# Multibreed Sire Evaluation Procedures within a Country

01 Apr 1985-Journal of Animal Science (The American Society of Animal Science)-Vol. 60, Iss: 4, pp 942-952

About: This article is published in Journal of Animal Science.The article was published on 1985-04-01. It has received 66 citations till now. The article focuses on the topics: Sire.

##### Citations

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TL;DR: In this article, the first and second moments of a random vector of breeding values are derived from simple genetic assumptions and matrix expressions are derived for the first two moments of the vector.

Abstract: From simple genetic assumptions, matrix expressions are derived for the first and second moments of a random vector of breeding values. Emphasis is on structure in these matrix representations that can be exploited computationally in a mixed model analysis. Also derived are mixed model equations corresponding to a model in which the random vector has nonnull mean. These equations are particularly advantageous for fitting a particular kind of animal model with groups and relationships.

255 citations

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TL;DR: Inbreeding coefficients for 9.3million registered Holsteins were computed by constructing a small relationship matrix for each animal and its ancestors instead of one large matrix for the whole population, finding inbreeding was underestimated.

Abstract: Inbreeding coefficients for 9.3million registered Holsteins were computed by constructing a small relationship matrix for each animal and its ancestors instead of one large matrix for the whole population. Recent cows averaged 2.0% inbreeding if each pedigree path was extended to the most recent ancestor born before 1960. Inbreeding was underestimated because some pedigrees included unknown ancestors more recent than the defined base year. Alternative estimates of inbreeding can be derived by assigning mean relationship and inbreeding of known ancestors to unknown ancestors of the same period. Animals of different breeds are less related than animals of the same breed. Relationships and inbreeding within and across populations can be measured back to the common base population from which the breeds arose by treating earliest known ancestors within each breed as related and inbred. Increased heterozygosity and heterosis of crossbred animals are then predicted from their lower inbreeding coefficients. Relationship matrices that include related and inbred unknown-parent groups treated as random or fixed effects can be constructed and inverted quickly.

197 citations

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TL;DR: The inverse of the genotypic covariance matrix given here can be used both to obtain genetic evaluations by best linear unbiased prediction and to estimate genetic parameters by maximum likelihood in multibreed populations.

Abstract: Covariance between relatives in a multibreed population was derived for an additive model with multiple unlinked loci. An efficient algorithm to compute the inverse of the additive genetic covariance matrix is given. For an additive model, the variance for a crossbred individual is a function of the additive variances for the pure breeds, the covariance between parents, and segregation variances. Provided that the variance of a crossbred individual is computed as presented here, the covariance between crossbred relatives can be computed using formulae for purebred populations. For additive traits the inverse of the genotypic covariance matrix given here can be used both to obtain genetic evaluations by best linear unbiased prediction and to estimate genetic parameters by maximum likelihood in multibreed populations. For nonadditive traits, the procedure currently used to analyze multibreed data can be improved using the theory presented here to compute additive covariances together with a suitable approximation for nonadditive covariances.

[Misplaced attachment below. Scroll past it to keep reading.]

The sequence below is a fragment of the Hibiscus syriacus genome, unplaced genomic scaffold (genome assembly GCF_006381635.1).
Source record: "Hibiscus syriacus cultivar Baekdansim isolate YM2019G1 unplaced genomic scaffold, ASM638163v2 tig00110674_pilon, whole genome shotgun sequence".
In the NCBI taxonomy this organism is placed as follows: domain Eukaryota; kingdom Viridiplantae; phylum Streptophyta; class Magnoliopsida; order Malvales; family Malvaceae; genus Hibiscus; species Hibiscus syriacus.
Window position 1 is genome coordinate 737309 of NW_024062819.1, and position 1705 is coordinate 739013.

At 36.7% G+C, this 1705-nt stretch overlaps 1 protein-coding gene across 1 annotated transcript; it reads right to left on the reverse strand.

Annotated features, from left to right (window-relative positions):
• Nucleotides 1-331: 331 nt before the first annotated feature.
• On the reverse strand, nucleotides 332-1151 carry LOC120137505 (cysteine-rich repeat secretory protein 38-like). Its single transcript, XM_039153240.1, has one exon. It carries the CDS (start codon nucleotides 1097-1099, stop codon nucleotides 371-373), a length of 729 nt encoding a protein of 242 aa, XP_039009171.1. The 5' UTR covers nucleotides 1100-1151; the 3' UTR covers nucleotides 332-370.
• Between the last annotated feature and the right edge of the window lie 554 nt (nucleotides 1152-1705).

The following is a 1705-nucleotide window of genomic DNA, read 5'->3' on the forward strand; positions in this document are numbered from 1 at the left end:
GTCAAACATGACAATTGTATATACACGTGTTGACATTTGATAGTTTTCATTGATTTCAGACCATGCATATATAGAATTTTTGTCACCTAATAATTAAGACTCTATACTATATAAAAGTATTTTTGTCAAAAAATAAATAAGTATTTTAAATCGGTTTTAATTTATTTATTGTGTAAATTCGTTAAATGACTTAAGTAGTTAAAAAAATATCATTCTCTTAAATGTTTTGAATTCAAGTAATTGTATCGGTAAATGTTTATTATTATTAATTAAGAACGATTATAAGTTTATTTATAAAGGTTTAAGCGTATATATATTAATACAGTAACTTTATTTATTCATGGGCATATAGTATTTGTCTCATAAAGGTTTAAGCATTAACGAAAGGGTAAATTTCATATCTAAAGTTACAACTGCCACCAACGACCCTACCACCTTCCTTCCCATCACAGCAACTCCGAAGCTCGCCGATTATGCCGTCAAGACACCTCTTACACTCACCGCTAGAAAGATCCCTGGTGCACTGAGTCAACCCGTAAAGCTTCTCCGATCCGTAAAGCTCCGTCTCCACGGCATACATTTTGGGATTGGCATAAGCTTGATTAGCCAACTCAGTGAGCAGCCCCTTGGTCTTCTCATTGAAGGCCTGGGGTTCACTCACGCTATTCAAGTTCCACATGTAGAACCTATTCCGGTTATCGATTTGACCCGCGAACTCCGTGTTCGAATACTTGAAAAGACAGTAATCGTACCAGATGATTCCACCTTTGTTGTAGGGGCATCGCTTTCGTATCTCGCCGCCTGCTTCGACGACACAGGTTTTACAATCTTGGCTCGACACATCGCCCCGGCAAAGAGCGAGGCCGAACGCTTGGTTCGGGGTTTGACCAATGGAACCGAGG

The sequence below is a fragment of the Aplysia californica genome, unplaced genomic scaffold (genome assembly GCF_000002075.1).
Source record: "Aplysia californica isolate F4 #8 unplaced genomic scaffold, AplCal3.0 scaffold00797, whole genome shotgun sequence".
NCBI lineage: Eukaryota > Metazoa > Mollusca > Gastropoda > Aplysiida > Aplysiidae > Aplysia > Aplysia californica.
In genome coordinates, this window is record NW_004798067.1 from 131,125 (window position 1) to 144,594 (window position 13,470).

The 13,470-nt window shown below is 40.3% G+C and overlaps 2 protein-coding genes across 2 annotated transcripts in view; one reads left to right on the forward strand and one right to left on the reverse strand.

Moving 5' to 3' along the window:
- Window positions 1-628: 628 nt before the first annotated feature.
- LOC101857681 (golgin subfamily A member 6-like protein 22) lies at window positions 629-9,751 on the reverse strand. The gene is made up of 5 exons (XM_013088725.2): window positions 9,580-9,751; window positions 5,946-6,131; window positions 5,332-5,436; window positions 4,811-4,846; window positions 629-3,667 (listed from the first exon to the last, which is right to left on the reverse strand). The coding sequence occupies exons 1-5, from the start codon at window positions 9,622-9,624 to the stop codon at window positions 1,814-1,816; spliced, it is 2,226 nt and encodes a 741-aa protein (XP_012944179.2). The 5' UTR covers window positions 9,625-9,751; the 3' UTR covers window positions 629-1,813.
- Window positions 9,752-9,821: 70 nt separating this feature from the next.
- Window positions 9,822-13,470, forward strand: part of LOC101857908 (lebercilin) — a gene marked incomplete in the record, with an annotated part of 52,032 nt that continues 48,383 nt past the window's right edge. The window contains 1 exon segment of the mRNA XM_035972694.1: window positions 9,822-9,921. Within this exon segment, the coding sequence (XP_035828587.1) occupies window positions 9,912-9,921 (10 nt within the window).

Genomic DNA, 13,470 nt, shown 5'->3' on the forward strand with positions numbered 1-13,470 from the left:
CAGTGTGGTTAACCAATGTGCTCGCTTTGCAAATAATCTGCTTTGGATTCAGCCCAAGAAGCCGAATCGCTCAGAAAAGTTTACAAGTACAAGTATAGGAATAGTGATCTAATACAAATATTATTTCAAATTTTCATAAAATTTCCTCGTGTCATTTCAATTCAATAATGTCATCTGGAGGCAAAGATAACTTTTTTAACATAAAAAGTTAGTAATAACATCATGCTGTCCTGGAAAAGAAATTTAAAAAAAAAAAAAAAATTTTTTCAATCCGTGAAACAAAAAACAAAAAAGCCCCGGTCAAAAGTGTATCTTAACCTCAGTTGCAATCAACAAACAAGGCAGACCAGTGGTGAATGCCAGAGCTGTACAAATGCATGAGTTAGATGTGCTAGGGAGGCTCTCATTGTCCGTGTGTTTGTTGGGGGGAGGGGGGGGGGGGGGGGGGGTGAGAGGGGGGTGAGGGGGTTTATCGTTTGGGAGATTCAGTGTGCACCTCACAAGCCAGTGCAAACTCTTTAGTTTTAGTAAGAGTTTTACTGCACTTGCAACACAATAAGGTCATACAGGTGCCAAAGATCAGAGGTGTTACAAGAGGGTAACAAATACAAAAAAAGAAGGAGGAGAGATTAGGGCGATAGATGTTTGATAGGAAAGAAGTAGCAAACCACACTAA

84 citations

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TL;DR: The results showed that it is feasible to evaluate sires for additive and nonadditive genetic effects in a structured multibreed population and data from purebred breeders and commercial producers will be needed to accomplish the same goal at a national level.

Abstract: Estimates of covariances and sire expected progeny differences of additive and nonadditive direct and maternal genetic effects for birth and weaning weights were obtained using records from 1,581 straightbred and crossbred calves from the Angus-Brahman multibreed herd at the University of Florida. Covariances were estimated by Restricted Maximum Likelihood, using a Generalized Expectation-Maximization algorithm applied to multibreed populations. Estimates of heritabilities and additive genetic correlations for straightbred and crossbred groups were within the ranges of values found in the literature for these traits. Maximum values of interactibilities (ratios of nonadditive genetic variances to phenotypic variances) and nonadditive correlations were somewhat smaller than heritabilities and additive genetic correlations. Sire additive and total direct and maternal genetic predictions for birth and weaning weight tended to increase with the fraction of Brahman alleles, whereas nonadditive direct and maternal genetic predictions were similar for sires of all Angus and Brahman fractions. These results showed that it is feasible to evaluate sires for additive and nonadditive genetic effects in a structured multibreed population. Data from purebred breeders and commercial producers will be needed to accomplish the same goal at a national level.

78 citations

### Cites background from "Multibreed Sire Evaluation Procedur..."

...A population composed of straightbred and crossbred animals that interbreed constitutes a multibreed population (Elzo, 1983, 1990b; Elzo and Famula, 1985)....